Background: Cancer survival is increasing as patients live longer with a cancer diagnosis. This success has implications for health service provision in that increasing numbers of adults who have received cancer therapy are requiring monitoring and long-term health care by a wide range of practitioners. Given these recent trends there is a need to explore staff perceptions and confidence in managing the consequences of cancer diagnosis and treatment in cancer survivors to enhance an integrated cancer service delivery.
Objective: This study examines the self-reported perceptions of competence in nurses and professionals allied to medicine providing survivorship services caring for adults after cancer treatment in both secondary and primary care.
Design: A cross sectional survey of the adult cancer workforce using a self-assessment tool for assessing confidence in providing long-term cancer patient management. This study was a health service evaluation.
Setting: The study was conducted within the United Kingdom.
Participants: Respondents were 618 health care professionals of these 368 were specialist adult cancer nurses in oncology and the community setting and 250 cancer allied health professionals.
Method: The survey tool was developed with experts in cancer management, nurses professionals allied to medicine such as physiotherapists and dieticians, educationalists, patient groups as well as health service managers. Competence was assessed in 4 domains clinical practice, symptom management, care co-ordination and proactive management. Perceptions of training needs were also ascertained. Data were collected using an Internet survey distributed through cancer services, community settings and professional institutions.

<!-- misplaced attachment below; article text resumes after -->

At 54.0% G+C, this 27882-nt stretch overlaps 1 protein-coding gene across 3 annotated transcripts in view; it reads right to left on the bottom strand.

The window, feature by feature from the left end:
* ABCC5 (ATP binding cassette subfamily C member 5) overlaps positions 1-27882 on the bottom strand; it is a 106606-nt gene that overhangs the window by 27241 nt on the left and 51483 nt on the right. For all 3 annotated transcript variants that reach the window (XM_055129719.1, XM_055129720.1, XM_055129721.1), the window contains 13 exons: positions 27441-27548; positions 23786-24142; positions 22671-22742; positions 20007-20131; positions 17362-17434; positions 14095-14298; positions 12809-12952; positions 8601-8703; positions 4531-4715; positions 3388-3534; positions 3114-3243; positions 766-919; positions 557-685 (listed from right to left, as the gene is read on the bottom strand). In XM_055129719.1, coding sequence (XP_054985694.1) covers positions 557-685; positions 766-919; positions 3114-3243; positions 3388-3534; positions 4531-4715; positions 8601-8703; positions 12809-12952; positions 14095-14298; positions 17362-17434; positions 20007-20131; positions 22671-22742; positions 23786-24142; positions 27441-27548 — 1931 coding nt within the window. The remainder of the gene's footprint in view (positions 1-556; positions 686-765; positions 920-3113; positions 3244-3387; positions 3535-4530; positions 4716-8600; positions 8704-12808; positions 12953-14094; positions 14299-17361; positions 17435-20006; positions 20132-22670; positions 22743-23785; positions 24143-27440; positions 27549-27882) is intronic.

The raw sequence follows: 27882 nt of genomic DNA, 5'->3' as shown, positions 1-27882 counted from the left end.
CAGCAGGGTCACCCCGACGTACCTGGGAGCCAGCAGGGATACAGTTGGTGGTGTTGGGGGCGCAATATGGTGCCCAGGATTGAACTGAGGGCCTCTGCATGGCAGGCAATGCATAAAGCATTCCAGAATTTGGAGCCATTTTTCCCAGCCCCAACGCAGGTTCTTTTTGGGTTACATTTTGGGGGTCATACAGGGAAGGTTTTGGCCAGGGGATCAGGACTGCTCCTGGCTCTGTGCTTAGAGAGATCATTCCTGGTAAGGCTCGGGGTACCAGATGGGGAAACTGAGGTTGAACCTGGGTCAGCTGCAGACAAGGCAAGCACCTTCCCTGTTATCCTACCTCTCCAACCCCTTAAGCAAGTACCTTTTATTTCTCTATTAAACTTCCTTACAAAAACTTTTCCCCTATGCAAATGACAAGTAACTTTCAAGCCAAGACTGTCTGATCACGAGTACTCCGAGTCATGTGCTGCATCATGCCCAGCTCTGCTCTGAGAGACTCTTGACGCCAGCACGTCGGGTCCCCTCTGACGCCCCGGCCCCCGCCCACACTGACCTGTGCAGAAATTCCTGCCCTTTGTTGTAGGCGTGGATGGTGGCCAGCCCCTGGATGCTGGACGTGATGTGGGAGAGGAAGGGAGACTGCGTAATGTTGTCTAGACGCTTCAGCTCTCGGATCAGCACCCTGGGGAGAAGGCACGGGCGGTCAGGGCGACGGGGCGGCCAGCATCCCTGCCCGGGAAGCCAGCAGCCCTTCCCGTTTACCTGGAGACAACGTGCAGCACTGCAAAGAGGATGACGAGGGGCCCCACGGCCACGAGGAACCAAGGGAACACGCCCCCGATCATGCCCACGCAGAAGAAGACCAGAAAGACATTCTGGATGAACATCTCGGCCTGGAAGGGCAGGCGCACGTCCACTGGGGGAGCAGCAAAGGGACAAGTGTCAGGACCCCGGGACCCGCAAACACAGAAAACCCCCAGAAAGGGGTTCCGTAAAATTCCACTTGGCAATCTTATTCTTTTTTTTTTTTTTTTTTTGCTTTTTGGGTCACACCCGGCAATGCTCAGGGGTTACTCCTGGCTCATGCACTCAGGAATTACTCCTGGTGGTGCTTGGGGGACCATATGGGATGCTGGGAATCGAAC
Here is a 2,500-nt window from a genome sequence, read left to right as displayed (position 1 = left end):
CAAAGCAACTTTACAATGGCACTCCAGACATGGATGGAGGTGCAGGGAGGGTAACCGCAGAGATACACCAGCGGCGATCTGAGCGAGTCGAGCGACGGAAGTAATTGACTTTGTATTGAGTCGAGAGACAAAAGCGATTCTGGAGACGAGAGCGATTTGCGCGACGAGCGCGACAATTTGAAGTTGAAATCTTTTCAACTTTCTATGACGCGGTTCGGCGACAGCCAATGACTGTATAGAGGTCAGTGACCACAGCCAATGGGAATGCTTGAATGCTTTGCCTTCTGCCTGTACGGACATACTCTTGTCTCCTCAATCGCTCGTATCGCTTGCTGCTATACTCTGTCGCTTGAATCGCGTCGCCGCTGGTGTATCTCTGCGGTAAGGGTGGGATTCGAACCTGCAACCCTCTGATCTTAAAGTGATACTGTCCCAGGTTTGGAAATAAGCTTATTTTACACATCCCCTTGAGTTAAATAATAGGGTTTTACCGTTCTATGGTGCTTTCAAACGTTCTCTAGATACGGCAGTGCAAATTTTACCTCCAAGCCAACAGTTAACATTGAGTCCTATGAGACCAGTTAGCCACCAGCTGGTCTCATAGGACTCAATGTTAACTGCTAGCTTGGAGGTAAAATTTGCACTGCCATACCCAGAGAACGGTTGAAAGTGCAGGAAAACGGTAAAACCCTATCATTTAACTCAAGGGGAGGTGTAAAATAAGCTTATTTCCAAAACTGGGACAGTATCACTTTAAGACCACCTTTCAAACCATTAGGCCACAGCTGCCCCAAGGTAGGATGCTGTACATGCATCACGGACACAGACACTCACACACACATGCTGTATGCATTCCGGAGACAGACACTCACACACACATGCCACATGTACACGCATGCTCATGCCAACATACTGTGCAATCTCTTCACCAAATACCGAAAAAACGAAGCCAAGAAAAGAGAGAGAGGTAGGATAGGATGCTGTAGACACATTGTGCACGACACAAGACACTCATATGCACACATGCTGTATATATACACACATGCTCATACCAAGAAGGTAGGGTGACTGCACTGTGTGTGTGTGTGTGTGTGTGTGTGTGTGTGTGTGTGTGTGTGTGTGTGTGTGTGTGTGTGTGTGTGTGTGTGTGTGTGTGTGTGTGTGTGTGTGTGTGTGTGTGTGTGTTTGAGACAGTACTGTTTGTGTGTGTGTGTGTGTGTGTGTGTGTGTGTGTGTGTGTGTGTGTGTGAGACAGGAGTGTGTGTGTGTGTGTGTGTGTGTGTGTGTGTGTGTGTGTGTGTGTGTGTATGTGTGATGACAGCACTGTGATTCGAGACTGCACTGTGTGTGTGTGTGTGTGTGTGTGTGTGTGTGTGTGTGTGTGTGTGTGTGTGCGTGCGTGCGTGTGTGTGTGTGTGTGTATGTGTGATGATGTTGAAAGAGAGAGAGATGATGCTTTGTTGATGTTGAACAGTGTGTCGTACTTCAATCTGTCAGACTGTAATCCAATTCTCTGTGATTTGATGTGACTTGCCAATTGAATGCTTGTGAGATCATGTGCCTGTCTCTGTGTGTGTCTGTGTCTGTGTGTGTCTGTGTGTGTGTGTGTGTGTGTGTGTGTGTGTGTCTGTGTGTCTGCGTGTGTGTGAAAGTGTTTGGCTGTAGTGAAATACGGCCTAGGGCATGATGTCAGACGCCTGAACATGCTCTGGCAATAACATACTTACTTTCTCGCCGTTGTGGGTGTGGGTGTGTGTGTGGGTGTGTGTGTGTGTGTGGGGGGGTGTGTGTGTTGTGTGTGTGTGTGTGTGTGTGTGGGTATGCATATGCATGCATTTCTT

Results: In total 618 practitioners who responded were providing services for adults' 1-year post cancer therapy. Practitioners felt confident in managing psychosocial care and communicating with patients. Deficits in self-reported confidence were found in long-term medications management, care planning, long-term and complex symptom management, for those providing dimensions of care coordination and proactive care. Differences in confidence were seen between practitioner groups. Community nurses felt less skilled in managing adult cancer patients long-term.
Conclusions: Nurses and allied health professionals self-reported confidence, in managing all areas of care for adult cancer survivors, is variable with deficits in important areas of practice. Despite this being a small proportion of practitioners who are working in cancer care, those responding had perceived gaps in knowledge and educational needs. In providing cancer aftercare there is a requisite shift to proactive care, supported self-management and collaborative management if patient's long-term consequences of cancer and its treatment are to be addressed.
Implications for practice: If health care providers are to transform cancer survivor services then investment is required in education and capability planning across nurses, allied health professionals in both the hospital and the community setting.
Keywords: Cancer; Competences; Late effects; Nurses; Rehabilitation practitioners; Survivorship; Training needs; Workforce planning.
Copyright © 2015 The Authors. Published by Elsevier Ltd.. All rights reserved.